Hyperthyroidism (Overactive Thyroid)

What is Hyperthyroidism (Overactive Thyroid)?

The thyroid gland is a small butterfly shaped gland that is located in the lower front of the neck just under the Adam's apple. The thyroid gland produces hormones that control the body's organ functions and metabolism.

Hyperthyroidism is an overfunctioning of the thyroid gland which results in the production of excessive thyroid hormones. This speeds up most of the chemical reactions in the body and causes mental and physical changes. An excess of thyroid hormones causes a toxic condition called thyrotoxicosis.

Approximately 2 % of American adults suffer from hyperthyroidism. It is more prevalent in women than in men, by a ratio of about 8 to 1 and is most common in young to middle-aged women. Overactive thyroid gland is potentially dangerous thyroid condition and, if left untreated, can cause potentially fatal heart rhythm abnormalities and osteoporosis.

Hyperthyroidism causes

Hyperthyroidism is usually caused by an autoimmune condition. An autoimmune disease occurs when the body's immune system becomes misdirected and attacks the very organs, cells, or tissues that it was designed to protect.

For some reason the body suddenly recognizes the thyroid gland as foreign, and starts to attack it. The reason for this is unclear. However, instead of destroying the gland this attack actually stimulates it. The thyroid gland starts to overwork and produce excess thyroid hormone.

Hyperthyroidism can be caused by:

  • Graves' disease, named after Robert Graves, the physician who first described this form of hyperthyroidism. Graves' disease (known as Basedow disease) is the most common cause of hyperthyroidism, accounting for 60 to 80 percent of all cases. It is an autoimmune disease caused by an antibody, active against the thyroid-stimulating hormone (TSH) receptor, which stimulates the gland to synthesize and secrete excess thyroid hormone. Graves disease occurs more frequently in women than in men, at a ratio of 8:1 female to male.
  • Toxic nodules or goiters on the thyroid. Toxic multinodular goiter causes 5% of the cases of hyperthyroidism in the United States and can be 10 times more common in iodine-deficient areas. It typically occurs in patients older than 40 years with a long-standing goiter, and has a more insidious onset than Graves' disease.
  • Excessive thyroid medication (treatment induced hyperthyroidism)
    • Iodine-induced [1] hyperthyroidism can occur after intake of excess iodine in the diet, exposure to radiographic contrast media, or medications. Excess iodine increases the synthesis and release of thyroid hormone in iodine-deficient patients and in older patients with preexisting multinodular goiters.
    • Amiodarone-induced [2] hyperthyroidism can be found in up to 12% of patients, especially those in iodine-deficient areas. Amiodarone, an antiarrhythmic drug, contains 37% iodine and is the most common source of iodine excess in the United States. Medications such as interferon and interleukin-2 (aldesleukin) also can cause hyperthyroidism.
    • Thyroid hormone-induced is caused by the intentional or accidental ingestion of excess amounts of thyroid hormone. Some patients may take thyroid preparations to achieve weight loss.
  • Thyroiditis (an inflammation of the thyroid)
    • Subacute thyroiditis (also known as "granulomatous” thyroiditis) produces an abrupt onset of thyrotoxic symptoms as hormone leaks from an inflamed gland. It often follows a viral illness. Symptoms usually resolve within eight months. This condition can be recurrent in some patients.
    • Lymphocytic thyroiditis (Hashimoto's disease) and postpartum (subacute lymphocytic) thyroiditis are transient inflammatory causes of hyperthyroidism that, in the acute stage, may be clinically indistinguishable from Graves' disease. Postpartum thyroiditis can occur in up to 5 to 10% of women in the first three to six months after delivery. A transient hypothyroidism often occurs before resolution.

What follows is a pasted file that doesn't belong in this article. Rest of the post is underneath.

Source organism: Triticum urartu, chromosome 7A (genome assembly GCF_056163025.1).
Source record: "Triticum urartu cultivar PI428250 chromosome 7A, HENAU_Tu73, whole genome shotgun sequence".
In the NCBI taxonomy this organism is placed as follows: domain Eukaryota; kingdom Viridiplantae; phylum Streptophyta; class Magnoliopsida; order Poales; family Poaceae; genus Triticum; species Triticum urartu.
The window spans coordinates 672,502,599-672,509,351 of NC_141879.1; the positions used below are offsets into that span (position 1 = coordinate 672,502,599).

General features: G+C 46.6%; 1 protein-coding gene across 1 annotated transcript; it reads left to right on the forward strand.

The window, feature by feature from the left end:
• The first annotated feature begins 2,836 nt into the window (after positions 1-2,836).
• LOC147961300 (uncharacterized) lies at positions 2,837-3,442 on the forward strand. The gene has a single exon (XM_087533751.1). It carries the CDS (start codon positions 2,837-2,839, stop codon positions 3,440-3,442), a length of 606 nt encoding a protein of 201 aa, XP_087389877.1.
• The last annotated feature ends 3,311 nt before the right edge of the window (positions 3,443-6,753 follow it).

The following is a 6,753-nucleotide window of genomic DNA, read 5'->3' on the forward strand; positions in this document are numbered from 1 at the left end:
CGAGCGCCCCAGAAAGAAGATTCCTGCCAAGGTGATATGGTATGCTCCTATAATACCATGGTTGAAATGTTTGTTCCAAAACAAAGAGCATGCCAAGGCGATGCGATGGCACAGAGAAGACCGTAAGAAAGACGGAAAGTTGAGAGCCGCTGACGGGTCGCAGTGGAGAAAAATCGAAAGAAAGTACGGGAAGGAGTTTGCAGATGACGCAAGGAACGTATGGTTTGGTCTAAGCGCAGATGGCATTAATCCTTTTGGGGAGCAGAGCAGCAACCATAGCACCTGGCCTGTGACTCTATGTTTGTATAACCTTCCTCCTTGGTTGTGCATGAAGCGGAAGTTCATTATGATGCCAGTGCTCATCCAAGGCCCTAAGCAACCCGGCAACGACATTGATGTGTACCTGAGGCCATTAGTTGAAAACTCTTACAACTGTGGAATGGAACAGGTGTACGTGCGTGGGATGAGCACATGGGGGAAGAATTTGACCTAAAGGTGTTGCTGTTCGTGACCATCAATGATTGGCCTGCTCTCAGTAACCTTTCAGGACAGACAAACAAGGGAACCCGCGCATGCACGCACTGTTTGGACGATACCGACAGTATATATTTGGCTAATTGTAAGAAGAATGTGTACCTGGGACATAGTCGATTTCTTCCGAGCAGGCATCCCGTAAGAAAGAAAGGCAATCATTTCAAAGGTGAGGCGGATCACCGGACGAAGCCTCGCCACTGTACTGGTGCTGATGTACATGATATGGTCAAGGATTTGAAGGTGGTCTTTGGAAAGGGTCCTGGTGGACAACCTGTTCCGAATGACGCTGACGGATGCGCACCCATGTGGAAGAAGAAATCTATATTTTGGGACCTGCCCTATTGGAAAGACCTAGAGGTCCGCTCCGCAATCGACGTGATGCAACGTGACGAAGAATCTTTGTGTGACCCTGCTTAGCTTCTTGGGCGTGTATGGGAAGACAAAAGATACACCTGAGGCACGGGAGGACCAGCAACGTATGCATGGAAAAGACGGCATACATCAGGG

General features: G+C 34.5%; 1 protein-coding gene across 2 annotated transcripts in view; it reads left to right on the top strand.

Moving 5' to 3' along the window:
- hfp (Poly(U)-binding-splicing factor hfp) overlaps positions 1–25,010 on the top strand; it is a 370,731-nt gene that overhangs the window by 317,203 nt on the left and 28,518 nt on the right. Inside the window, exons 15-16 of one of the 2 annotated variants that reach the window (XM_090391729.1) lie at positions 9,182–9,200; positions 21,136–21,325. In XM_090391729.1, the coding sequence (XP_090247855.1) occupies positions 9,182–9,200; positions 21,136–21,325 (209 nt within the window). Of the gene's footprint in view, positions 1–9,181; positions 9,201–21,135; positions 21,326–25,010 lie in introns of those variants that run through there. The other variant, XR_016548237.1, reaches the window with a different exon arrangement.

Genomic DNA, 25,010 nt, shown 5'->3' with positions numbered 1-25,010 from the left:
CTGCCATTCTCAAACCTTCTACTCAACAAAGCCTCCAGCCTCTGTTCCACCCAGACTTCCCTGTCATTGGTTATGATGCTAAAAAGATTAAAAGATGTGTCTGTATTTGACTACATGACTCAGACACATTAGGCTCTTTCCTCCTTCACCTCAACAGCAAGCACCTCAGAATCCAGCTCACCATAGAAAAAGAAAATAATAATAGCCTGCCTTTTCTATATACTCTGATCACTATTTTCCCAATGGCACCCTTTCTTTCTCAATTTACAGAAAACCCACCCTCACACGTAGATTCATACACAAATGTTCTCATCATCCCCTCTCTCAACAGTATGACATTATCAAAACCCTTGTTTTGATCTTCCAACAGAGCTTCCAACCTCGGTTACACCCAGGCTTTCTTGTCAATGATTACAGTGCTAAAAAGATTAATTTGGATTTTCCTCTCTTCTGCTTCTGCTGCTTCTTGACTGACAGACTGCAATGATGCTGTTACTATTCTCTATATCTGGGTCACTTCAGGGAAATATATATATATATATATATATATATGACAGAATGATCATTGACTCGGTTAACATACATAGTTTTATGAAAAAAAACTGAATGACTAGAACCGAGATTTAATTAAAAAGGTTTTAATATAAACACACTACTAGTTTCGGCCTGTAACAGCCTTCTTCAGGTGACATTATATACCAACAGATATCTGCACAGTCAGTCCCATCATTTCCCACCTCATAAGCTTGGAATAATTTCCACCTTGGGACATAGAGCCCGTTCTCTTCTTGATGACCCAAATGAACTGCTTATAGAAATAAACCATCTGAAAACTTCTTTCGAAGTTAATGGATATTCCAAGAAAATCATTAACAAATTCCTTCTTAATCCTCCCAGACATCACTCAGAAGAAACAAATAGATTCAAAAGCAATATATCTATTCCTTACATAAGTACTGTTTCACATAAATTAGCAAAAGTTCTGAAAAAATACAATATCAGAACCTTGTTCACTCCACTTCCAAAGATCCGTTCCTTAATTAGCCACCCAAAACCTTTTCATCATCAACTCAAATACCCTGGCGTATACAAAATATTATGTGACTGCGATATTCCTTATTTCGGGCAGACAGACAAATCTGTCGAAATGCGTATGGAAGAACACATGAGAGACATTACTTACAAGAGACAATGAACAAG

Hyperthyroidism risk factors

  • Pregnancy - 5 to 8% of women develop postpartum inflammation of the thyroid
  • Age 20 to 50 years
  • Women are more likely than men to develop hyperthyroidism
  • Family history of Graves' disease or other forms of hyperthyroidism increases your risk
  • Japanese ancestry appear to be at greater risk of hyperthyroidism
  • Previous treated/untreated problems (nodules, hyperthyroidism, goiter, hypothyroidism)
  • Another autoimmune disease

Hyperthyroidism symptoms

All the symptoms can be caused by other problems, and so the diagnosis may not be obvious at first. Usually the symptoms of hyperthyroidism are so gradual in their onset that people don't realize the symptoms until they become more severe. This means the symptoms may continue for weeks or months before people fully realize that they are sick. In older people, some or all of the typical symptoms of hyperthyroidism may be absent, and the person may just lose weight or become depressed.

The symptoms usually are related to an increase in the metabolic rate of the body. Common symptoms include:

  • Enlarged thyroid gland
  • Rapid heart beat (tachycardia) or heart palpitations
  • Warm, moist skin
  • Increased sweating
  • Heat intolerance
  • Trouble sleeping
  • Nervousness, irritability
  • Restlessness
  • Anxiety
  • Depression
  • Fatigue
  • Tremor of the fingertips
  • Skin changes (smooth, velvety skin)
  • Weight loss
  • Fine brittle hair
  • Increased appetite
  • Increased bowel movements, diarrhea
  • Changes in sex drive
  • Muscle weakness, especially in the upper arms and thighs
  • For women, irregular menstrual cycle and reduced menstrual flow

Treatment of overactive thyroid

The main aim of treatment is to reduce the level of thyroxine to normal.

Anti-Thyroid Drugs

For patients with sustained forms of hyperthyroidism, such as Graves' disease or toxic nodular goiter, antithyroid medications are often used. These drugs act directly on the thyroid gland to block the production of thyroid hormones. Two common drugs in this category are methimazole and propylthiouracil (PTU). When taken rightly, they are usually very effective in controlling hyperthyroidism within a few weeks. The main shortcoming is that the underlying hyperthyroidism often comes back after they are discontinued especially in patients over the age of 45 years, also in those with a large goitre and in those with severe hyperthyroidism. For this reason, many patients with hyperthyroidism are advised to consider a treatment that permanently prevents the thyroid gland from producing too much thyroid hormone.

Radioactive Iodine